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About Hierony

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  1. If it were my case & my time were free, I'd be tempted to cut some hardwood to glue to the top of the slider, with a hole sized for a ring of some sort.
  2. More Strad posters are on the list of things to procure. Searching their wedpage for 'measurements' or 'scans' in the lutherie posters category helps find the detailed ones, thankfully! @Michael Darnton--Such pessimism! I much prefer the question, What could go right? You do have to give the fellow credit for finishing & publishing a book, though The twenty or so pages on that pinned form thread will be interesting to sort through. And the threads on arching setups... Aside from giving the plate outline, is there much interplay between arching choices & a particular form?
  3. A while ago when I was a tourist in Paris I stopped by the Musee de la Musique--enjoyed walking around, seeing all the varied instruments & whatnot. Their bookshop had an interesting title, Manual de Lutherie by Paul Altenburger. A fairly simple book, but it has measurements for drawing templates for a violin, viola, & a cello (including plate thickness & some arching details). The attached pdf has the violin (Stradivari 1692 Short B model) and the viola (Maggini 1610) inside forms drawn up. So my questions--are the drawn forms reasonably accurate? The Maggini viola is way different from the Archinto poster that I have. I also have Courtnall & Johnson (which doesn't contain form templates). For someone's first attempt to make some okay violins/violas (or just isolated fronts/backs/necks), would I likely end up with useful learning experience? Violin_ViolaTrace.pdf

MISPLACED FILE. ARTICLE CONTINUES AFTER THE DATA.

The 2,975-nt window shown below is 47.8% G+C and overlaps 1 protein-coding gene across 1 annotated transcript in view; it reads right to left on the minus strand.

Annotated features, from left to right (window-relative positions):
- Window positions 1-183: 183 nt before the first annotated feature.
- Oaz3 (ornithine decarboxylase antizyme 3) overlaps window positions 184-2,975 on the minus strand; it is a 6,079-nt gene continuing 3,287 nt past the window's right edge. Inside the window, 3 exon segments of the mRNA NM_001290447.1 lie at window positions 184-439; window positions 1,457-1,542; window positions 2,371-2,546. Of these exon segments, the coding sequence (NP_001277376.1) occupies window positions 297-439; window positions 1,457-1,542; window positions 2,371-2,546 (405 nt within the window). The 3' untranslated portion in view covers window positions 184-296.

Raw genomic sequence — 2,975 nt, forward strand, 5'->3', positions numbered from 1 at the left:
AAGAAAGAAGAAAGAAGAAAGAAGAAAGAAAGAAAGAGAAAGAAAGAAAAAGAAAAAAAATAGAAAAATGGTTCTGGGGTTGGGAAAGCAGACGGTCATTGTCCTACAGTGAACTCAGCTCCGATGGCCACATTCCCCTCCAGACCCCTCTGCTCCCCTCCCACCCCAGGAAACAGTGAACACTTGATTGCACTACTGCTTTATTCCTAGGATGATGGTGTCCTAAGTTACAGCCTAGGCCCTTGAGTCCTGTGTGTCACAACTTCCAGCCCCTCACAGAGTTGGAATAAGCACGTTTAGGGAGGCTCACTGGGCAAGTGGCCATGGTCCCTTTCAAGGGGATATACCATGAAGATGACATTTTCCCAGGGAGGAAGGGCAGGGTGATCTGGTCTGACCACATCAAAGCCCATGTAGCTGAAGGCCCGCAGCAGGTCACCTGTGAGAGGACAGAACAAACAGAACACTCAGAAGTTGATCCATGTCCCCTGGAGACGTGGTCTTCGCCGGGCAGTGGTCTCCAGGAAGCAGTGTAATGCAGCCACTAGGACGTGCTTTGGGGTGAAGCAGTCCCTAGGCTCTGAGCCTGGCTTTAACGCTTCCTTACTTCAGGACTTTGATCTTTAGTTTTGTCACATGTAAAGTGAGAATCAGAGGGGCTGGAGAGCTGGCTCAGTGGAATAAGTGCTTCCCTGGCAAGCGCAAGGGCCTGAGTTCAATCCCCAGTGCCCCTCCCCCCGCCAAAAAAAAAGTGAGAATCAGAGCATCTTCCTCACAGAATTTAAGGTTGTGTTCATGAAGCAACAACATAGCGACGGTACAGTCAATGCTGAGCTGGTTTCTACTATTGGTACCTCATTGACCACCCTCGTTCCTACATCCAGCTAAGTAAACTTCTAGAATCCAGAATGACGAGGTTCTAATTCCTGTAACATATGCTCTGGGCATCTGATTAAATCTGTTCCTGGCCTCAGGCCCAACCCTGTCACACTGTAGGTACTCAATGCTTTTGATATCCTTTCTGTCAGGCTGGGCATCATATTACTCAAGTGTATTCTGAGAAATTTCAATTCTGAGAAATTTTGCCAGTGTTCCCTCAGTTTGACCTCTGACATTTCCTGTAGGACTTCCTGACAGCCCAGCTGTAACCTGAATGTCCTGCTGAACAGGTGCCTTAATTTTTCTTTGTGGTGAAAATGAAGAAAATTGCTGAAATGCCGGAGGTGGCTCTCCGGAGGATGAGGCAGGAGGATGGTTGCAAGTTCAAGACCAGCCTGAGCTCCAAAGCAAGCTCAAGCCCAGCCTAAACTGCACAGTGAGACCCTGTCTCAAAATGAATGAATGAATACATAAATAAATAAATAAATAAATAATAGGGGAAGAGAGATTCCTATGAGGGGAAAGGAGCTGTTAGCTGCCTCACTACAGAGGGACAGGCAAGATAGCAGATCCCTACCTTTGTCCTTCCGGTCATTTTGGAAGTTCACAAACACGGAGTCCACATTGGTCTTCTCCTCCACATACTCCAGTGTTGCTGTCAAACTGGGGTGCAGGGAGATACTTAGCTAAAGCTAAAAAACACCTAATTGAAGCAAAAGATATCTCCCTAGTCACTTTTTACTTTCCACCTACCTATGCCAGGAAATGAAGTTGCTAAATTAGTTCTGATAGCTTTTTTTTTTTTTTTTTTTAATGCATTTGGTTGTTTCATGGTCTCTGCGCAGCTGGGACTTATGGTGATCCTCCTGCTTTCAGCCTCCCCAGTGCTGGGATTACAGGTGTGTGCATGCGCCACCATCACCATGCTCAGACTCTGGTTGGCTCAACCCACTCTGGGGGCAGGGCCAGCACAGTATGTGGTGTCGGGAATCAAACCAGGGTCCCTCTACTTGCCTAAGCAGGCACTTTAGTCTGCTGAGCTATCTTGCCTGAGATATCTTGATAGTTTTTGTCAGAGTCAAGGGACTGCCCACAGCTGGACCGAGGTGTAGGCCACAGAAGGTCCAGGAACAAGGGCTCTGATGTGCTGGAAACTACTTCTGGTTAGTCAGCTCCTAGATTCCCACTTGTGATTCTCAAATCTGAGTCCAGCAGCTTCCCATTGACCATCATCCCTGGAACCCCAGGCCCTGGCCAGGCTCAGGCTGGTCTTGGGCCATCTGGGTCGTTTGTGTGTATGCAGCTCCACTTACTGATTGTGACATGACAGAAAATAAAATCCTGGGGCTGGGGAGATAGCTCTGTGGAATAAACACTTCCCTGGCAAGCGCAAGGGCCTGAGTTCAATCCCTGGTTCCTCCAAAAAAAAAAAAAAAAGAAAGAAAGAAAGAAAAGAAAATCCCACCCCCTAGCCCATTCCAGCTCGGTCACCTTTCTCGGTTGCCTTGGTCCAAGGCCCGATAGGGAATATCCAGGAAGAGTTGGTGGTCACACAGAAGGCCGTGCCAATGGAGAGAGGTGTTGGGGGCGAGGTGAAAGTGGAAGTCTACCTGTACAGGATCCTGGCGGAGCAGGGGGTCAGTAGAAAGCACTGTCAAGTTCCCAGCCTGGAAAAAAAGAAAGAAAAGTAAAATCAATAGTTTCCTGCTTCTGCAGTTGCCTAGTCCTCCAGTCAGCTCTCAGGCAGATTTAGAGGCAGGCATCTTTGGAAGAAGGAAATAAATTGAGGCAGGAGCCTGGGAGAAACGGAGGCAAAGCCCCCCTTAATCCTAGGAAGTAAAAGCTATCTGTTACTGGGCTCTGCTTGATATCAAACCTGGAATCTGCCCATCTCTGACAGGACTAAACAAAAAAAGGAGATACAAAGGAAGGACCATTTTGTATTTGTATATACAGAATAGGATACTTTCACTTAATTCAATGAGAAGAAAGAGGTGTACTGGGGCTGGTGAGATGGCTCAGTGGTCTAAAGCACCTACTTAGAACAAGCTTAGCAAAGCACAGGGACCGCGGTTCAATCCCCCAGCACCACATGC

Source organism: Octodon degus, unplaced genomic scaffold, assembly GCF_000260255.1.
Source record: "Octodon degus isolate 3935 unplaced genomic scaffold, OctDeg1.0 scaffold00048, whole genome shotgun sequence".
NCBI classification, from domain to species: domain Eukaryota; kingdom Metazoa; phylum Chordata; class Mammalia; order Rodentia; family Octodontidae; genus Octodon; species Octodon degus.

4. This looks like a really interesting book, bound well & printed on nice paper! I would make you an offer on it, but the french originals are available free online...
  5. From your OP, it sounds like the local performing cellists didn't have much to say about the phenomenon (ie, not important enough to even notice?). Is it something you are/have gotten complaints about?
  6. A problem or a fault? Nah. Remembering vaguely the four other cellos I've played extensively (<$3k/student instruments), I think all of them did that. But it's pretty easy to manage (ramping the bow weight down a little more gradually, or just not hitting the last 5% of intensity before the sudden bow release). Usually doesn't sound very good (for me) anyhow. If the strings were rattling with only moderate pressure in double stops, then I'd think it a problem.
  7. I can get my cello to do this--but only when digging into the strings (very strongly) and immediately lifting the bow off. It's just a rattle or two, nothing too annoying. I can't get the strings to rattle/buzz against each other while maintaining bow contact. As far as I know (as an amateur player), this is not a common technique. I would guess tighter spacing on the bridge could make this more problematic. Some references put normal string spacing at the bridge as 46.5-48 mm (center-to-center).
  8. If you don't feel like doing the calculus and instead would like to measure directly off a plan or image (with known scale), you should be able to find someone at a local lycee or university in the math/physics/engineering departments that has a planimeter.